(Page 2 of 2)

Hog farms' waste poses a threat Pollution: Pennsylvania, which has failed to enforce laws to protect the Chesapeake, wants more huge pig farms even though the manure could foul the bay.

On The Bay

January 01, 1999|By Tom Horton and SUN STAFF

Nothing in federal or state proposals would ensure that the proliferation of CAFOs won't add significantly to an already excessive pollution burden on the Chesapeake.

Timetables for action stretch to 2013, and far too much is left to voluntary action and self-regulation.

It is a perilous time for the bay, because Pennsylvania is rolling out the red carpet as more states are waking up and saying no to CAFOs.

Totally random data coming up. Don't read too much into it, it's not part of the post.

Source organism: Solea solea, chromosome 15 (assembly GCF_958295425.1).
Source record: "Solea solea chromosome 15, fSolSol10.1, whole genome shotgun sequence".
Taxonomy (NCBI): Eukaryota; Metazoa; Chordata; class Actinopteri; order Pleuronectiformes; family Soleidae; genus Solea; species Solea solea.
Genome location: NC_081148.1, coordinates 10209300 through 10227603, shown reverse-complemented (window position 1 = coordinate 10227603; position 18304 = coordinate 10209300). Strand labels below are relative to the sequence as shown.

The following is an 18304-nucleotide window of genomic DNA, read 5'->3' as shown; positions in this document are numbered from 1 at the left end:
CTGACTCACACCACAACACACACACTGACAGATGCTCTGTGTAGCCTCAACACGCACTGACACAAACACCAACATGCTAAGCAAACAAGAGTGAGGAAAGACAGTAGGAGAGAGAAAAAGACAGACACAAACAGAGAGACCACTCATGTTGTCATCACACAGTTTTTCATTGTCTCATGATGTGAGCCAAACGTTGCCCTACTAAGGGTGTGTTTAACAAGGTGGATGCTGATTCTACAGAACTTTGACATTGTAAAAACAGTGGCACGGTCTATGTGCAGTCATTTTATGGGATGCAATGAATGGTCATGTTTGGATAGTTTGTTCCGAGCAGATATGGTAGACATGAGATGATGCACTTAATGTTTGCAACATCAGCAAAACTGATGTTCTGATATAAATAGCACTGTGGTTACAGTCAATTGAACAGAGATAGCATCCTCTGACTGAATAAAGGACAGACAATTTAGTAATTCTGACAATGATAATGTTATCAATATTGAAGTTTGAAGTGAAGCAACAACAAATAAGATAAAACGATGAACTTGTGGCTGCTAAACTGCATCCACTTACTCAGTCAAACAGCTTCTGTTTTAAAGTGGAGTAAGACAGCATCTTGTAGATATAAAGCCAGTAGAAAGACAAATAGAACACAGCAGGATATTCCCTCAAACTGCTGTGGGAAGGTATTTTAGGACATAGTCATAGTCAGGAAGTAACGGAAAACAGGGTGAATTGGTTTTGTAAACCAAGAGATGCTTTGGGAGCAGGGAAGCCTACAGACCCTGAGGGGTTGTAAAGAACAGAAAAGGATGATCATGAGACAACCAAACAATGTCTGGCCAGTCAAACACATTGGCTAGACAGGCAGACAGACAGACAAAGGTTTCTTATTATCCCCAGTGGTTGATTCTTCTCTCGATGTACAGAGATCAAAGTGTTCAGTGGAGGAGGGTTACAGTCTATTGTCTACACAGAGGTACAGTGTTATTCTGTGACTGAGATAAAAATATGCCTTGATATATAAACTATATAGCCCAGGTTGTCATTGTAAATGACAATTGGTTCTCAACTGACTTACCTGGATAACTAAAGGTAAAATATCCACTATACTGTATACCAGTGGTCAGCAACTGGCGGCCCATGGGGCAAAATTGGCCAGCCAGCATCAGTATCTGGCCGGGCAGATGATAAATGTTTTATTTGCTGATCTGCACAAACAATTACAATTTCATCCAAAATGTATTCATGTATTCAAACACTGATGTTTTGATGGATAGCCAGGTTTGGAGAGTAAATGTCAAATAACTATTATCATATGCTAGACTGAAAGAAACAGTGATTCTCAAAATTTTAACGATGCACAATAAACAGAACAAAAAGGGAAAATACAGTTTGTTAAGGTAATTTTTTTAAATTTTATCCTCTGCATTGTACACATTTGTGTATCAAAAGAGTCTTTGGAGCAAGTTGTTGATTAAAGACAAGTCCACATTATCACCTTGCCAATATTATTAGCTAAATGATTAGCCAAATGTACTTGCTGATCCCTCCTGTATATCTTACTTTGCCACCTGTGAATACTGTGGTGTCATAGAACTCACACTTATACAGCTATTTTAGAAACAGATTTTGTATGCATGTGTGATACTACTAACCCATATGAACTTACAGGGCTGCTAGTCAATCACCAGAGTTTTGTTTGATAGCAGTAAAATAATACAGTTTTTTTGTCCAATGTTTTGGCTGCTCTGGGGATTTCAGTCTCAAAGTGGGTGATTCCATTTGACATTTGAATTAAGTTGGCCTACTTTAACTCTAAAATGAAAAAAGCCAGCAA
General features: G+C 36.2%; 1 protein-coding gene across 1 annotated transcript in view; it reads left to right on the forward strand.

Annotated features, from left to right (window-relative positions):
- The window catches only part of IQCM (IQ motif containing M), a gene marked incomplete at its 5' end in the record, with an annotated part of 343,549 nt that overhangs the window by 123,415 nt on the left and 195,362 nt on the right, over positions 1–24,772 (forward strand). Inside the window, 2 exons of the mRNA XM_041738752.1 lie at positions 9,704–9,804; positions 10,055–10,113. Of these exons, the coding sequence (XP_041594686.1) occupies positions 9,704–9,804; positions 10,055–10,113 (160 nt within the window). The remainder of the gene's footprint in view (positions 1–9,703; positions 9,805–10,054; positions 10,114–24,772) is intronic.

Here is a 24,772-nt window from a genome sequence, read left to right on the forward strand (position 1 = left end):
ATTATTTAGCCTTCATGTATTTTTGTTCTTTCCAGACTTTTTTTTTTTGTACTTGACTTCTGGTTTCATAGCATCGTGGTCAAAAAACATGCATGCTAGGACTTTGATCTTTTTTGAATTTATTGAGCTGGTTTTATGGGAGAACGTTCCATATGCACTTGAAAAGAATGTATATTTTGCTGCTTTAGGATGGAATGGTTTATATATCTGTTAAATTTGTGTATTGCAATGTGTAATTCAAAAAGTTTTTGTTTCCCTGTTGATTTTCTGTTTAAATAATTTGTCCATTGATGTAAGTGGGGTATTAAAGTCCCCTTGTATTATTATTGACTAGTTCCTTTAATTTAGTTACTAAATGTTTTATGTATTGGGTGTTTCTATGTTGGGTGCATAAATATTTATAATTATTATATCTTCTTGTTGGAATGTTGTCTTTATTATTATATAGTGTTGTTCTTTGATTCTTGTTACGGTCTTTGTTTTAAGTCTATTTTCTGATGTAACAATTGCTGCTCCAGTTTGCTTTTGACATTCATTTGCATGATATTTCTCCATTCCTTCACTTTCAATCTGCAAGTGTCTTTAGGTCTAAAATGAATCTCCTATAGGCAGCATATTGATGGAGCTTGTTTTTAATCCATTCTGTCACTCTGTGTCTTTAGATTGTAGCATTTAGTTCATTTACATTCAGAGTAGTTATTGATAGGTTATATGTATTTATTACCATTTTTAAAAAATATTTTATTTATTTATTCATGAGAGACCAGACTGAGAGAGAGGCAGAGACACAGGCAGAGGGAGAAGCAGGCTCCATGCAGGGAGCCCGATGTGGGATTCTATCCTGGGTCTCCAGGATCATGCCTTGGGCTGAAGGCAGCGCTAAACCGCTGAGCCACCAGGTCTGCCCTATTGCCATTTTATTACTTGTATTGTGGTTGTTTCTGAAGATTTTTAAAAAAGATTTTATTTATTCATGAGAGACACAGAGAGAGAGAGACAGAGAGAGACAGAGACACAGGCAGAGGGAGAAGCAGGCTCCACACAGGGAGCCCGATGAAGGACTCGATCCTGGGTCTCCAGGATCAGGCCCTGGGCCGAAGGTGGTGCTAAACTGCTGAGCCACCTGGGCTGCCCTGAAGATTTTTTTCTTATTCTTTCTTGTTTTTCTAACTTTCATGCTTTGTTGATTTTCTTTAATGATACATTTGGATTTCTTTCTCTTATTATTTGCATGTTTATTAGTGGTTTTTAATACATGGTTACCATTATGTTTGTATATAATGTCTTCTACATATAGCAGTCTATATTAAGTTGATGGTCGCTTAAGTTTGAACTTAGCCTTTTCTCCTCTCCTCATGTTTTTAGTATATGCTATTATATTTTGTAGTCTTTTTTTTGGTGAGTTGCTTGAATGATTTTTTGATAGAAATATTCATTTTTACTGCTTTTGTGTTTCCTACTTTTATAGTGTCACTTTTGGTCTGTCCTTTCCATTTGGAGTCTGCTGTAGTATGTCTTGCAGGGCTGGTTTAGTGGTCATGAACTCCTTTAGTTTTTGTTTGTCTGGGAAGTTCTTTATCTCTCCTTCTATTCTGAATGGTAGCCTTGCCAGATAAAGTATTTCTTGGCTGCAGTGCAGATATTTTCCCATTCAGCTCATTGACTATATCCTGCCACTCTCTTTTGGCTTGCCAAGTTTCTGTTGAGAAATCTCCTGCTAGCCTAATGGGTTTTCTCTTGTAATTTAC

It is an outrage that has little to do with sustaining family farms and rural economies, and much to do with the convenience of big meatpackers and feed companies.

"There are good alternatives," Martha Noble of the Sustainable Agriculture Coalition said in Frostburg. "We've got plenty of people in the Midwest producing hogs at lower cost, environmentally sound, putting more jobs and money into their communities" than CAFOs do.

It is beyond me to see how either the Environmental Protection Agency or Pennsylvania can pursue the current course and say they are restoring the Chesapeake Bay.

Pub Date: 1/01/99

Baltimore Sun Articles
|
|
|
Please note the green-lined linked article text has been applied commercially without any involvement from our newsroom editors, reporters or any other editorial staff.